4. Wheeler D.L., Church,D.M., Lash,A.E., Leipe,D.D., Madden,T.L., Pontius,J.U., Schuler,G.D., Schriml,L.M., Tatusova,T.A., Wagner,L. et al. (2001) Database resources of the National Center for Biotechnology Information. Nucleic Acids Res., 29, 11–16. [PMC free article] [PubMed]
5. Ridley D.D. (2002) SciFinder and SciFinder Scholar. J. Wiley & Sons, New York, NY.
6. Ashburner C.A., Ball,J.A., Blake, D., Botstein,H., Butler,J.M., Cherry,A.P., Davis, K., Dolinski,S.S., Dwight,J.T., Eppig,M.A. et al. (2000) Gene Ontology: tool for the unification of biology. Nature Genet., 25, 25–29. [PMC free article] [PubMed]
7. Berman H.M., Westbrook,J., Feng,Z., Gillilan,G., Bhat,T.N., Weissig,H., Shindyalov,I.N. and Bourne,P.E. (2000) The Protein Data Bank. Nucleic Acids Res., 28, 235–242. [PMC free article] [PubMed]
8. Boeckmann B., Bairoch,A., Apweiler,R., Blatter,M., Estreicher,A., Gasteiger,E., Martin,M.J., Michoud,K., O’Donovan,C., Phan,I. et al. (2003) The Swiss-Prot protein knowledgebase and its supplement TrEMBL in 2003. Nucleic Acids Res., 31, 365–370. [PMC free article] [PubMed]
9. Weininger D. (1988) SMILES, a chemical language and information system. 1. Introduction to methodology and encoding rules. J. Chem. Inf. Comput. Sci., 28, 31–36.
10. Weininger D., Weininger,A. and Weininger,J. (1989) SMILES. 2. Algorithm for generation of unique SMILES notation. J. Chem. Inf. Comput. Sci., 29, 97–101.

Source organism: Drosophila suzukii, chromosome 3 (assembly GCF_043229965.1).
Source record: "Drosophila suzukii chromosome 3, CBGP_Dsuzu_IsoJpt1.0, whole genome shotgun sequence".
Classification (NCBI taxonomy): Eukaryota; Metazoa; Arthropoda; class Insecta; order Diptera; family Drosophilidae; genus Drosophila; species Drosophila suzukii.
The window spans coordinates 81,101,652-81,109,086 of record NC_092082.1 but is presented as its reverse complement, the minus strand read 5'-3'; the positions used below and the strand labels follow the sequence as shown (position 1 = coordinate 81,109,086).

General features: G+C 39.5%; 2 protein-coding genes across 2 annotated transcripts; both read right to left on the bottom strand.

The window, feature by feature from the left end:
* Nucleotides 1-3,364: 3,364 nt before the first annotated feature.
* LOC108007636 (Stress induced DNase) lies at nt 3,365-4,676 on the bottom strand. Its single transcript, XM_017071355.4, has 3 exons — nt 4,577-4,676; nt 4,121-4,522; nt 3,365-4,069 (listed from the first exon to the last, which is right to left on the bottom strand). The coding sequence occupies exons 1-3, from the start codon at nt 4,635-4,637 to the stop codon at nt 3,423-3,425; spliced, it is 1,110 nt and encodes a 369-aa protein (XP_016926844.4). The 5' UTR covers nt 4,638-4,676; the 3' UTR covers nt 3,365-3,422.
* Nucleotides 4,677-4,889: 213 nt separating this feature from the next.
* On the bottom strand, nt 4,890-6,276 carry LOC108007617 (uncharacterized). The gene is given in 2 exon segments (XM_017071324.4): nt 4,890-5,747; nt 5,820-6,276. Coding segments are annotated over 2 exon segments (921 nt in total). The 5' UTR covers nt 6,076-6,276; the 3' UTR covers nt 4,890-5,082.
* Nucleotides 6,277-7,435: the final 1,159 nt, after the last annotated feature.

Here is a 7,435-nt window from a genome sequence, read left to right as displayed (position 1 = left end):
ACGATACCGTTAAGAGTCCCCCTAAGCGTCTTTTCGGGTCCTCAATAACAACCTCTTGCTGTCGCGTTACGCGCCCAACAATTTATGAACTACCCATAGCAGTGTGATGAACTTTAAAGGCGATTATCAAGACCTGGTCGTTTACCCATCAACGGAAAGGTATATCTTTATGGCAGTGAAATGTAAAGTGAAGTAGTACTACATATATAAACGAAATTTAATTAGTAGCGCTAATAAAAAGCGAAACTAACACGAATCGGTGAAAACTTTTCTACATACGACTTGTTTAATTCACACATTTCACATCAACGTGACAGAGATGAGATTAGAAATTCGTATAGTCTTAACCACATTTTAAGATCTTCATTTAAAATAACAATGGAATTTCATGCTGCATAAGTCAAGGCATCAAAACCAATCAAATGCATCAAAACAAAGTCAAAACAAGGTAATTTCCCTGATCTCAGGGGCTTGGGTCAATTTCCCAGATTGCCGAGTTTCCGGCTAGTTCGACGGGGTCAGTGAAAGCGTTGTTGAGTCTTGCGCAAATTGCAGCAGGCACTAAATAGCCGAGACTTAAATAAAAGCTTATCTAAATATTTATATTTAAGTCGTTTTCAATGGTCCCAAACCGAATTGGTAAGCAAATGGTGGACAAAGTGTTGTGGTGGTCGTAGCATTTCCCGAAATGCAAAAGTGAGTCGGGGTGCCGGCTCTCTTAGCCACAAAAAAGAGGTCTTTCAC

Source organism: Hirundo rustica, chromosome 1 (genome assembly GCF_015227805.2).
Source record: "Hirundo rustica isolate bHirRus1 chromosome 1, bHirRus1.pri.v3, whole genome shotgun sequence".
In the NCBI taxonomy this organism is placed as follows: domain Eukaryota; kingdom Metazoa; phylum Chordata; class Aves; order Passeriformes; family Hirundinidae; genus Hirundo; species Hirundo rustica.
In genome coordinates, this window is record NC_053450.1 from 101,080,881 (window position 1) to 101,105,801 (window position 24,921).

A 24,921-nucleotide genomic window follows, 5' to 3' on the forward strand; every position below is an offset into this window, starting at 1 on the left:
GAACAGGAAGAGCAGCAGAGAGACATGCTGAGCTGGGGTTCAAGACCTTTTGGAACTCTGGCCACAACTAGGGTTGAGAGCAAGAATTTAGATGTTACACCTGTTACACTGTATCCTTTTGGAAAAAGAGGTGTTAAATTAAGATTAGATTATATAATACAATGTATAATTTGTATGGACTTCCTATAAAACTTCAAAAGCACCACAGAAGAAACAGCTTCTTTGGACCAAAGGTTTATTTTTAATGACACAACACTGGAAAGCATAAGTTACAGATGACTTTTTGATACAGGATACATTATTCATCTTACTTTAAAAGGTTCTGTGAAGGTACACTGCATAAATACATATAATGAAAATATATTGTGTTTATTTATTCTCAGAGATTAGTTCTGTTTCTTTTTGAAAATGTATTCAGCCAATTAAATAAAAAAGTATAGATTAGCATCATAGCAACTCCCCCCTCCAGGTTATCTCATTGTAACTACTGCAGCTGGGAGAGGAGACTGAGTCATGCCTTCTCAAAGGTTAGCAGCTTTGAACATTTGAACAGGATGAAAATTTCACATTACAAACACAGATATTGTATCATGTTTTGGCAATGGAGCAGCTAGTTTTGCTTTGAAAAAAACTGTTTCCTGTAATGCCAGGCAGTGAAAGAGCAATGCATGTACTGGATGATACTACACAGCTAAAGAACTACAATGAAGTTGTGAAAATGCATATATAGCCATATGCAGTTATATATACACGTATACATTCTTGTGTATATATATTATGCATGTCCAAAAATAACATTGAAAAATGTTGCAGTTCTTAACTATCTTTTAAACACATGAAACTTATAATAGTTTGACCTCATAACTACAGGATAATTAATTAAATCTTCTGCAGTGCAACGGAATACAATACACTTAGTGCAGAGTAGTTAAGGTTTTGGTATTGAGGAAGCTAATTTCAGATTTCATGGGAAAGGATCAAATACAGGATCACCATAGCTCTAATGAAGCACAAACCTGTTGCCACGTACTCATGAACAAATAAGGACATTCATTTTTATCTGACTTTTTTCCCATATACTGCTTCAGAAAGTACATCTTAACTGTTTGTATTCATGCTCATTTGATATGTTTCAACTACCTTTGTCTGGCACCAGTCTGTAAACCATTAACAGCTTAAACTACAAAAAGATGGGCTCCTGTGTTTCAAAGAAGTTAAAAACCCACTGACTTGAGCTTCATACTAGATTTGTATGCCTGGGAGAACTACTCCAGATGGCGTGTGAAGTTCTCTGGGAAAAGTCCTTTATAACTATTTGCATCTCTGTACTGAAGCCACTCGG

11. Csizmadia P. (2000) MarvinSketch and MarvinView: molecule applets for the World Wide Web. In Pombo-Villar,E., Neier,R. and Lin,S.K. (eds), Proceedings of ECSOC-3, The Third International Electronic Conference on Synthetic Organic Chemistry, September 1–30, 1999. MDPI, Basel, pp. 367–369. http://www.mdpi.org/ecsoc-3.htm.
12. Steinbeck C., Han,Y., Kuhn,S., Horlacher,O., Luttmann,E. and Willighagen,E. (2003) The Chemistry Development Kit (CDK): An open-source java library for chemo- and bioinformatics. J. Chem. Inf. Comput. Sci., 43, 493–500. [PubMed]

Articles from Nucleic Acids Research are provided here courtesy of Oxford University Press
PubReader format: click here to try

Formats:

Related citations in PubMed

See reviews...See all...

Cited by other articles in PMC

See all...

Links

  • PubMed
    PubMed
    PubMed citations for these articles

Recent Activity

Your browsing activity is empty.

Activity recording is turned off.

Turn recording back on

See more...